Governor Jack Markell, Attorney General Beau Biden, state legislators and members of Delaware's law enforcement community highlighted a proposal Tuesday to keep more drunk drivers off our roads.
House Bill 168, sponsored by Rep. Helene M. Keeley and Senate Majority Leader Patricia Blevins, calls for enhanced prison sentences, 24-hour monitoring, and intensive counseling for individuals convicted of multiple DUI offenses. The new sentencing requirements kick in with the third conviction.
For repeat DUI offenders, enhanced minimum prison sentences start with 6 months for the third offense, increasing to 5 years for the seventh and subsequent offenses. These sentences can be cut in half if the offender complies with monitoring and treatment, but are still longer than sentences that repeat offenders currently face. Under this bill, as part of their probation, offenders will be prohibited from consuming any alcohol for the first 90 days after their release from prison, and to ensure this occurs, offenders will wear an ankle bracelet that can detect alcohol in their bodily fluids. If an offender consumes alcohol during this period, the transdermal alcohol monitoring device will alert the probation officer and a violation may result in the offender returning to prison.
"When you make the decision to drive drunk, you are making the tragic decision to put lives at risk. To those careless or callous enough to become a multiple offender, know that this law will put you in jail," Markell said.
"A car with an impaired driver behind the wheel is a lethal weapon," said Biden, whose office spent nearly two years developing the legislation in consultation with state agencies, legislators and other stakeholders. "We cannot keep arresting the same drunk drivers over and over again; we need a more effective approach. The new prison sentences combined with vigorous monitoring and treatment will get drunk drivers off the streets and give them help and motivation to stay sober."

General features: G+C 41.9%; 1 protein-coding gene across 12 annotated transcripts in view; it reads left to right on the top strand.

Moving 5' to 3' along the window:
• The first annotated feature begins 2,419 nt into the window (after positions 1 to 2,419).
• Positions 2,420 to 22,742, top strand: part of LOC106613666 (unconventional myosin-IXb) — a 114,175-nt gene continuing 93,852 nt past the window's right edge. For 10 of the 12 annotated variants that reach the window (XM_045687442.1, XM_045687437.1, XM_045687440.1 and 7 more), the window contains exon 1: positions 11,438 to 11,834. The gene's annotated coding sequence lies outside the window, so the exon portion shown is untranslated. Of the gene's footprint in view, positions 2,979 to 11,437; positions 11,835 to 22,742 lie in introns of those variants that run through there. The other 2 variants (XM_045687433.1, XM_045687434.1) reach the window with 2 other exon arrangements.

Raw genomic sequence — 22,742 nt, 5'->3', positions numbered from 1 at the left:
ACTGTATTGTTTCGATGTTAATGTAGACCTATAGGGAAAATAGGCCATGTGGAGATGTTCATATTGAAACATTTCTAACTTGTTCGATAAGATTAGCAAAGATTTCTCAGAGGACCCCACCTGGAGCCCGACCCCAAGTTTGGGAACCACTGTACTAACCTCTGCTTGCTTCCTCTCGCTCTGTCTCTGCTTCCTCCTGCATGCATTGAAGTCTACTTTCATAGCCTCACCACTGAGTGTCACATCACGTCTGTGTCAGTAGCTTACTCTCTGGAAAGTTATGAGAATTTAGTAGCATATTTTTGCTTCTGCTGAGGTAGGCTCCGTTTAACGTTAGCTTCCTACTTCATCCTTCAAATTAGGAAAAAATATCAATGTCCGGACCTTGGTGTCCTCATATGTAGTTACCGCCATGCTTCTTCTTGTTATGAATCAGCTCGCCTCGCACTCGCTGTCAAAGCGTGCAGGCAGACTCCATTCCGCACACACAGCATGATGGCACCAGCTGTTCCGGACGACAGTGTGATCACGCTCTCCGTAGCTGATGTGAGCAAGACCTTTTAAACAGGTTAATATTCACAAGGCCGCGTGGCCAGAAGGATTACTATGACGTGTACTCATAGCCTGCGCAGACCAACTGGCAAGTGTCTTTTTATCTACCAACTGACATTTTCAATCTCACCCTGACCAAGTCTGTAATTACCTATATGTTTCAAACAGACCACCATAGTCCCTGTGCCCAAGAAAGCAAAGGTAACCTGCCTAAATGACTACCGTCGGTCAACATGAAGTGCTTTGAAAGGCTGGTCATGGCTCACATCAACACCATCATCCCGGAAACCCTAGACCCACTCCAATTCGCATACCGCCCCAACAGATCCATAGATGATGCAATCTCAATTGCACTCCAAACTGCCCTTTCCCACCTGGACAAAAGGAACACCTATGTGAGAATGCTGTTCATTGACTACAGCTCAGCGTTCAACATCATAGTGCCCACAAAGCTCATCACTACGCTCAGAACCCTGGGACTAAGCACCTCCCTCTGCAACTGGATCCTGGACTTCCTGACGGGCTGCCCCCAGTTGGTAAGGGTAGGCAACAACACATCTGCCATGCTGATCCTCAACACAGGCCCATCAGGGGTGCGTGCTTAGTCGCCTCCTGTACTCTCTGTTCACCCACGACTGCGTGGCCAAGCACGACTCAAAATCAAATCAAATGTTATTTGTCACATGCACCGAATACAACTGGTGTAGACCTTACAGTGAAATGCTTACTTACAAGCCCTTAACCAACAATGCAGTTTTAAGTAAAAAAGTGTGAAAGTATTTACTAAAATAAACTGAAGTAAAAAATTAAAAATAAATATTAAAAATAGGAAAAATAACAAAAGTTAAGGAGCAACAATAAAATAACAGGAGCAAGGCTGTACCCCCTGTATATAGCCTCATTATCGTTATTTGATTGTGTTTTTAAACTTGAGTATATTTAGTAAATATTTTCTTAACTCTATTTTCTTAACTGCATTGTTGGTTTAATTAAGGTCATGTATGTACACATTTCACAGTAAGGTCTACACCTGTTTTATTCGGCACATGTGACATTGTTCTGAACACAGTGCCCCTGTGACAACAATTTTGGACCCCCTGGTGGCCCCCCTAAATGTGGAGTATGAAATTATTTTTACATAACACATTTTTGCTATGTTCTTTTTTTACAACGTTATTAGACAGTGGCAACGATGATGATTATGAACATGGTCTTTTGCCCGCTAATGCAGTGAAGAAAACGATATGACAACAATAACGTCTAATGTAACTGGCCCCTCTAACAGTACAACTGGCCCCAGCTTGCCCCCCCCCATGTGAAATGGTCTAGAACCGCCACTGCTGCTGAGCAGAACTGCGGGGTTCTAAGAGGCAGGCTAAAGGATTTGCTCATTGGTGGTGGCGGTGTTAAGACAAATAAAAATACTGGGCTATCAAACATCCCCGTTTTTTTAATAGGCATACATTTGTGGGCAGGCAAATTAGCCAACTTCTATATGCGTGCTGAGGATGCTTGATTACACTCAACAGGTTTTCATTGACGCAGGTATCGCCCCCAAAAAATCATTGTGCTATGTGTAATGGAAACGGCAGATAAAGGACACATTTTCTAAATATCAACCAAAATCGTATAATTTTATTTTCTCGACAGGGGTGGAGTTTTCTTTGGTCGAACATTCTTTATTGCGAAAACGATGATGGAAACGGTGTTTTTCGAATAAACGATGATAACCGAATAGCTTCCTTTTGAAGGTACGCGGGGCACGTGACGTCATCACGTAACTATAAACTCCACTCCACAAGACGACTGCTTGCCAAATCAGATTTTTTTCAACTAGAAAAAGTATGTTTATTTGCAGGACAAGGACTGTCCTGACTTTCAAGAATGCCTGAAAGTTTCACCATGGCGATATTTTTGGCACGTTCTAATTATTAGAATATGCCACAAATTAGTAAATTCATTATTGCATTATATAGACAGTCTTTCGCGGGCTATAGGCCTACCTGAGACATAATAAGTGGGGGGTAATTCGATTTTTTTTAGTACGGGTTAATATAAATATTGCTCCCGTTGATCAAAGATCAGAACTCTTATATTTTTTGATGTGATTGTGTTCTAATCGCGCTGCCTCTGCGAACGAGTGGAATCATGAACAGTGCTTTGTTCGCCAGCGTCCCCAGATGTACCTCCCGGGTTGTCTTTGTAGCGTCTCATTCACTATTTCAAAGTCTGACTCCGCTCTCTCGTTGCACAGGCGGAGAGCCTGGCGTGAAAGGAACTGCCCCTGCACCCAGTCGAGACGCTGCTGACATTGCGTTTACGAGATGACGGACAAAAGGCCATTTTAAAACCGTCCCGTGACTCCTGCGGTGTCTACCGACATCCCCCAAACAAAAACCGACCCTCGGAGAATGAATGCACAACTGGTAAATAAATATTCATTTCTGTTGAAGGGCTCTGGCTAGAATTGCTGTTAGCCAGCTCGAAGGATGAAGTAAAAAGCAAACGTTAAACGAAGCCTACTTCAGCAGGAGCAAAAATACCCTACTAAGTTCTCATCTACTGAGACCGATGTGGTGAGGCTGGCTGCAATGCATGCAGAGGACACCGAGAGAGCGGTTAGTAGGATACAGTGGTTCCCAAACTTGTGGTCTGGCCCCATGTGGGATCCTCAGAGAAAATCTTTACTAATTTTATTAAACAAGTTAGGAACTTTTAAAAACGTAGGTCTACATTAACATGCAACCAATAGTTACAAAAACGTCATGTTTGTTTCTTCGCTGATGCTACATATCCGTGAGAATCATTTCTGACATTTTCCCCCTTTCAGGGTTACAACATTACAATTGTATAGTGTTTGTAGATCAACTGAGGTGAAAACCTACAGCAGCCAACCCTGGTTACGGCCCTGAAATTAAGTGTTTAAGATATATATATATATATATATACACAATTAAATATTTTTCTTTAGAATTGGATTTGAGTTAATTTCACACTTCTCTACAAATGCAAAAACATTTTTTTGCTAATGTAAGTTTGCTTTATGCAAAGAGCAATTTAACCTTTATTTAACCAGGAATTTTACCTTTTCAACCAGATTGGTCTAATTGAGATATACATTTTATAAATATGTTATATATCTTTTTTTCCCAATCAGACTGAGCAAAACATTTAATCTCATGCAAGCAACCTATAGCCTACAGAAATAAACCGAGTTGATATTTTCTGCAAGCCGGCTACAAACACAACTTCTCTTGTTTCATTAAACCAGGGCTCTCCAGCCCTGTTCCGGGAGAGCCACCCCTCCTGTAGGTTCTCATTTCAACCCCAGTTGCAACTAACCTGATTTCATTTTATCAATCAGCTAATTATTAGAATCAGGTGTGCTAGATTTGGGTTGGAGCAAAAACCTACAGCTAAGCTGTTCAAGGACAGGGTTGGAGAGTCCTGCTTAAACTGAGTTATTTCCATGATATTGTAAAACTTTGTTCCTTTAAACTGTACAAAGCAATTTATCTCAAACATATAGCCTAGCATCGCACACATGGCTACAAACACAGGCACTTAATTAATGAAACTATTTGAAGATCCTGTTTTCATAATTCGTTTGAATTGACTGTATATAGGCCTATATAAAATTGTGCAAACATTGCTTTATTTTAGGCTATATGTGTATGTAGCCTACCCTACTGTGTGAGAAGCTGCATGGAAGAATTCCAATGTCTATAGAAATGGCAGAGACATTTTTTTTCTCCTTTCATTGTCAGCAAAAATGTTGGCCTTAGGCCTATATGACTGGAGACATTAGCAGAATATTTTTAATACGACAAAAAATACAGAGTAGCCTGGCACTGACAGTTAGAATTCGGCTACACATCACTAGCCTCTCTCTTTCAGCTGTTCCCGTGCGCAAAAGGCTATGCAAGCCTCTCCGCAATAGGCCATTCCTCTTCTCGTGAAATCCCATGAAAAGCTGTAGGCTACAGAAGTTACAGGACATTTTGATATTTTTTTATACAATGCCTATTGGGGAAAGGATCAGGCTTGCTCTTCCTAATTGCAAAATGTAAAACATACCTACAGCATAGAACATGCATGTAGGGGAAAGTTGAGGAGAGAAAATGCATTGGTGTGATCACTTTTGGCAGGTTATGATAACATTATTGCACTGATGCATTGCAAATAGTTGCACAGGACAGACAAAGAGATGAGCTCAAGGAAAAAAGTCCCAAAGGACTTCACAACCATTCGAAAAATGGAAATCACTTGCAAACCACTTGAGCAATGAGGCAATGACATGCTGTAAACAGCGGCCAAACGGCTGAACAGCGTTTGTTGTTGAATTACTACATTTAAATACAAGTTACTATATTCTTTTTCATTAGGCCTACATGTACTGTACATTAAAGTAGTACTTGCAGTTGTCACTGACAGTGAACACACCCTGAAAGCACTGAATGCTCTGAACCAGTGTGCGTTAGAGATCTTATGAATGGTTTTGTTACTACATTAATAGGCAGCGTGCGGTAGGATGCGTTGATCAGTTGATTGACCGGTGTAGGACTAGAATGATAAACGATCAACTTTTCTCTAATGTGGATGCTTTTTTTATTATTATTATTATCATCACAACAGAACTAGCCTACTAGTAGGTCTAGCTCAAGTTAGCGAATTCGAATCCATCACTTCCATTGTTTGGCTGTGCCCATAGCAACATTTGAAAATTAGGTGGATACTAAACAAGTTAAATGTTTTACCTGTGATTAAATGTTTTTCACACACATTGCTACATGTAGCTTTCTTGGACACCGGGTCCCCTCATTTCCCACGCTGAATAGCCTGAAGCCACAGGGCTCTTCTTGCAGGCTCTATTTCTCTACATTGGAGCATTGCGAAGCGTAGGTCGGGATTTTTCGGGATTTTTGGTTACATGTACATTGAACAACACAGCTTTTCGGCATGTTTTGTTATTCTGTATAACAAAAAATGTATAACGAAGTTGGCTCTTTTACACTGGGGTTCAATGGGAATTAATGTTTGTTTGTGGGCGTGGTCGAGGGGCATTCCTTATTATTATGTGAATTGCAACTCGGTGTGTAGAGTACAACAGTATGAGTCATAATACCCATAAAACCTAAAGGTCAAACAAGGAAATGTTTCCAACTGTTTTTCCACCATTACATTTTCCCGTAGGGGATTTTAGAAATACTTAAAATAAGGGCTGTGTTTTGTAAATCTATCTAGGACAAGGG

HB 168 will be considered Wednesday afternoon in the House Public Safety Committee. A companion bill, HB 174 on vehicular assault and homicide, will be considered earlier Wednesday by the House Judiciary Committee.
Rep. Helene M. Keeley, who is the lead sponsor of HB 168, said the legislation would increase penalties for repeat DUI offenses and require more treatment and monitoring to reduce recidivism.
"Many of us have seen in the press reports of people being arrested for their fifth, sixth and even seventh DUI. These repeat offenders are putting thousands of innocent people on the roads at risk and are a danger to society," said Rep. Keeley, D-Wilmington South. "By strengthening the penalties and requiring more intensive treatment and monitoring, we can save lives by keeping dangerous drivers off the road, and hopefully they will get the help they need to not drive drunk again."
"This is a long-overdue update to our DUI laws," said Senate Majority Leader Patricia Blevins, D-Elsmere, "This is important not only because it is tougher on repeat offenders, but because it requires counseling and monitoring to ensure that those found guilty of DUI are obeying restrictions on drinking."
The bill has the support of Col. Robert Coupe of the Delaware State Police, Newport Police Chief Michael Capriglione, President of the Delaware Police Chiefs Council, and other leaders of Delaware police forces.